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Articles by Neji Tarchoun
Total Records ( 5 ) for Neji Tarchoun
  Amel Kerkeni , Mejda Daami-Remadi , Neji Tarchoun and Mohamed Ben Khedher
  Seven fungi isolated from an animal manure compost are tested for their in vitro and in vivo antagonistic activity against Pythium ultimum, the causal agent of the cucumber damping-off. In vitro, dual culture experiments, observed after incubation at 25°C on PDA during 4 days, showed that six fungi inhibited by 18 to 61% the mycelial growth of P. ultimum, whereas one fungus showed no activity. Competition for media was the most remarkable mechanism of action noted on PDA. In vivo experiments, sterilized peat individually treated with Aspergillus sp., Trichoderma viride (strain 1 and strain 2), at a rate of 0.5 g L-1 and infested with P. ultimum was evaluated for its suppressive effect of the cucumber (Cucumis sativus L. Mornegui) damping-off. Results showed the tested fungi, incorporated to the culture substrates, decreased the in vivo development of P. ultimum, but at variable degrees, comparatively to the untreated control. Damping-off was lower for cucumber plants treated with T. viride’ (strain 2) than those treated with Aspergillus sp. and with T. viride (strain 1). Aspergillus sp. isolated from compost, which was inactive in vitro, suppressed the cucumber damping-off by 69.4%.
  Amel Kerkeni , Mejda Daami-Remadi , Neji Tarchoun and Mohamed Ben Khedher
  Dual culture of some bacterial isolates obtained from animal manure compost extracts with F. oxysporum f. sp. radicis-lycopersici, the causal agent of the Fusarium Crown and Root Rot of tomato, significantly inhibited the in vitro development of the pathogen comparatively to the untreated control. Among 14 isolates tested, 8 inhibited by 38 to 47% the mycelial growth of F. oxysporum f. sp. radicis-lycopersici. The transplantation of tomato seedlings (cv. Riogrande) in peat, previously treated by bacterial suspensions and inoculated with a conidial suspension of the pathogen (107 spores mL-1), significantly reduced the Fusarium Crown and Root Rot severity compared to the untreated control. The most effective isolates were identified by means of the API system, as Chryseomonas luteola, Serratia liquifaciens and Aeromonas hydrophila.
  Amel Kerkeni , Mejda Daami-Remadi , Neji Tarchoun and Mohamed Ben Khedher
  .
  Amel Kerkeni , Mejda Daami-Remadi , Neji Tarchoun and Mohamed Ben Khedher
  In vitro experiments by direct confrontation, were conducted to assess the inhibitory effect of nine compost extracts, made with different mixtures of animal manure proportions, on some phytopathogenic fungi (Fusarium oxysporum f. sp. radicis-lycopersici, F. solani, F. graminearum, Fusicoccum amygdalis, Alternaria sp., Colletotrichum coccodes, Botrytis cinerea, Sclerotinia sclerotiorum, Aspergillus niger, Rhizoctonia solani, R. bataticola, Pythium sp. and Verticillium dahliae). Compost extracts decreased the radial growth of all fungi tested, except for Aspergillus niger. In fact, fungal radial growth inhibition ranged from 0 for A. niger to 63.17% for V. dahliae. Higher antifungal activity was also noted against F. oxysporum f. sp. radicis-lycopersici and F. solani with 38.12 and 31.87%, respectively. However, lesser inhibition, of about 10.33%, was obtained against R. bataticola. Compost extract C2, based on 60% cattle manure, 30% sheep manure and 10% ground straw and compost extract C7, based on 40% cattle manure, 40% sheep manure and 20% vegetable wastes, were found to be the most effective against the fungi tested. These extracts contain an important microflora which seem to be involved in this antifungal activity.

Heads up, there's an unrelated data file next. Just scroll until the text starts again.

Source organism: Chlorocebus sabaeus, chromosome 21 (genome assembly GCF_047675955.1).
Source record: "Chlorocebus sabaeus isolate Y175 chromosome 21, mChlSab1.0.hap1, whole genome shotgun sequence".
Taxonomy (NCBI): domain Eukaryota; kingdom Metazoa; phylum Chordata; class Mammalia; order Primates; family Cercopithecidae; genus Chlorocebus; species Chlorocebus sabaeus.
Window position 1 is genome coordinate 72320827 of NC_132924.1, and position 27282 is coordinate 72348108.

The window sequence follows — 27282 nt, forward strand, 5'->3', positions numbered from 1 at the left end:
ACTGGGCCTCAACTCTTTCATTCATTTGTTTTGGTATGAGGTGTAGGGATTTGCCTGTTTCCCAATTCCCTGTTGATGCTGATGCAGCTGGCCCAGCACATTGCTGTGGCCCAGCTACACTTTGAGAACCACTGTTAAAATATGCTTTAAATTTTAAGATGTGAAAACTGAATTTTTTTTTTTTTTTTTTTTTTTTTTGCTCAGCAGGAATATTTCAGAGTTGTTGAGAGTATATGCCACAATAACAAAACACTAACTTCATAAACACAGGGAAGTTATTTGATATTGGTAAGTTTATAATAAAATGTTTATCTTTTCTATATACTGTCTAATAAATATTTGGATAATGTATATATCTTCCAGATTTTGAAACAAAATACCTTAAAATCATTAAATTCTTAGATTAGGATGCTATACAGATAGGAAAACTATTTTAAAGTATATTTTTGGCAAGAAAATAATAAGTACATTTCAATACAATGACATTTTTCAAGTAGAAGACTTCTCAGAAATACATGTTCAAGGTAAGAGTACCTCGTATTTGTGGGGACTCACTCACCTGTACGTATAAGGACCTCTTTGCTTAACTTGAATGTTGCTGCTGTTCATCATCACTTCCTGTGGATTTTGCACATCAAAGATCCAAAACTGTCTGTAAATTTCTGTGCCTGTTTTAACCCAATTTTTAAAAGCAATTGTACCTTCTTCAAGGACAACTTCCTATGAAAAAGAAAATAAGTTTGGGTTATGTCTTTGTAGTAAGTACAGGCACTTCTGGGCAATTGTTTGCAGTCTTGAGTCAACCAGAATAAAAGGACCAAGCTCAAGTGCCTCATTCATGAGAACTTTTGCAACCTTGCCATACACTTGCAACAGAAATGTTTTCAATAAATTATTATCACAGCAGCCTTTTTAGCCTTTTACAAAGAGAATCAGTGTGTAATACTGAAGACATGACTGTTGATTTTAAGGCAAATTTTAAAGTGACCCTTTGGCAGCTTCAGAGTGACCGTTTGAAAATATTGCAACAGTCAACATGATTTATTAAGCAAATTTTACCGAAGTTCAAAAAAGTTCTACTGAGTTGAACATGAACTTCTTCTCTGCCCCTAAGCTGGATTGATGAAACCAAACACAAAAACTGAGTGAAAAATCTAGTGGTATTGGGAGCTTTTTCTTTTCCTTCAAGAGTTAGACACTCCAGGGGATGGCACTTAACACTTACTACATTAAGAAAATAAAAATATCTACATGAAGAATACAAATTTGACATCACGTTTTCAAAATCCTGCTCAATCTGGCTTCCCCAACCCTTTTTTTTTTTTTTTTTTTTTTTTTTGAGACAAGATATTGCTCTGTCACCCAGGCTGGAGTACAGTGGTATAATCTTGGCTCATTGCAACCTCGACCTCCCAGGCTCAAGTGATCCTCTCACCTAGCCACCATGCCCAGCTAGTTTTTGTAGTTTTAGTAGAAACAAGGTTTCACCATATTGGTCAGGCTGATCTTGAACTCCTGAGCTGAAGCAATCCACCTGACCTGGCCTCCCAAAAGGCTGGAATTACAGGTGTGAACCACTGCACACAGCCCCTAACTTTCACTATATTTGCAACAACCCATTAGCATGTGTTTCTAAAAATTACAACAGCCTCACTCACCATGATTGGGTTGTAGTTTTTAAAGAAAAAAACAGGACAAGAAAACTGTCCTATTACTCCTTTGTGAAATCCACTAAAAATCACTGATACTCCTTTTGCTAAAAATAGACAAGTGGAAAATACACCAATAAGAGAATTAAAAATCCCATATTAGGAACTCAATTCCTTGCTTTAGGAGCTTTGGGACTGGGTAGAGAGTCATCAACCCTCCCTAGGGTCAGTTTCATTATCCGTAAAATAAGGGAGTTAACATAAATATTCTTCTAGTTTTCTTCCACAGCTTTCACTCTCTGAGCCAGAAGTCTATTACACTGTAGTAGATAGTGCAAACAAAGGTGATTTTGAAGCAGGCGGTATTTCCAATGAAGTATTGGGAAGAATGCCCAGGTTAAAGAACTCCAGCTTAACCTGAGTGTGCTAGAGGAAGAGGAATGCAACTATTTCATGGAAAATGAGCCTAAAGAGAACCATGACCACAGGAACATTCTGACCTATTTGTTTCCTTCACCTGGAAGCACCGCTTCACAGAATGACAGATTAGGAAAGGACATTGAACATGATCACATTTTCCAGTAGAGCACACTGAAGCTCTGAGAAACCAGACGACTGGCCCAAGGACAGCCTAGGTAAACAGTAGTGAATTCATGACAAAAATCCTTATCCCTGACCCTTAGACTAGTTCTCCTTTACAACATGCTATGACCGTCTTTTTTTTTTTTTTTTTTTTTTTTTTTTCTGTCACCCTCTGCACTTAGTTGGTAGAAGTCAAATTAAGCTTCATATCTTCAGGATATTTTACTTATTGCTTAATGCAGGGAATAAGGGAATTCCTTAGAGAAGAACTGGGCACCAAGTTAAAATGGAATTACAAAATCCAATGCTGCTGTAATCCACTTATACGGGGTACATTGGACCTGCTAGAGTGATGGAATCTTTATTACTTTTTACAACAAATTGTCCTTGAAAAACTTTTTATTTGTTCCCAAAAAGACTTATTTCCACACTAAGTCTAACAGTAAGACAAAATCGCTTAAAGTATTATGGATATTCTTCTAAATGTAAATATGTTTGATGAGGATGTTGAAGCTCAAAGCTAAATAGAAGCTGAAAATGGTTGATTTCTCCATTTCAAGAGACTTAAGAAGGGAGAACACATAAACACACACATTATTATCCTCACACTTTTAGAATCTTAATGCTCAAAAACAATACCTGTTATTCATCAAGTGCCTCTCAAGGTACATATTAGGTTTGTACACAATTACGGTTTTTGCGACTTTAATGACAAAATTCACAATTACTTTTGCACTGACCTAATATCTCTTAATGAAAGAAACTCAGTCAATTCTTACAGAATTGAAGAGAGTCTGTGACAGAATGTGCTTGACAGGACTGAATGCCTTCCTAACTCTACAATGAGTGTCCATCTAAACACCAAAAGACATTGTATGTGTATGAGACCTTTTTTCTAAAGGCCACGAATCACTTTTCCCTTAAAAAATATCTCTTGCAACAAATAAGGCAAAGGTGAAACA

Amel Kerkeni , Mejda Daami-Remadi , Neji Tarchoun and Mohamed Ben Khedher
  Aspergillus sp., Trichoderma viride strain 2 and T. viride strain 1 isolated from an animal manure compost are tested for their in vitro and in vivo antagonistic activity against Fusarium oxysporum f. sp. radicis-lycopersici, the causal agent of the Fusarium Crown and Root Rot of tomato. Dual culture experiments, observed after incubation at 25°C on PDA during 5 days, showed that all tested fungi significantly inhibited the mycelial growth of F. oxysporum f. sp. radicis-lycopersici comparatively to the untreated control. Inhibition varied from 25% for Trichoderma viride (strain 1) to 100% for Aspergillus sp. Competition for media was the predominant mechanism of action noted on PDA. In vivo, tomato plants (cv. Riogrande), simultaneously inoculated and treated individually by the compost fungi conidial suspensions (107 spores mL-1), showed reduced severity of the Fusarium Crown and Root Rot, when observed 30 days after transplantation, comparatively to the untreated control. The compost fungi T. viride (strain 1) was the most effective, it decreased severity of the disease by 48%.
 
 
 
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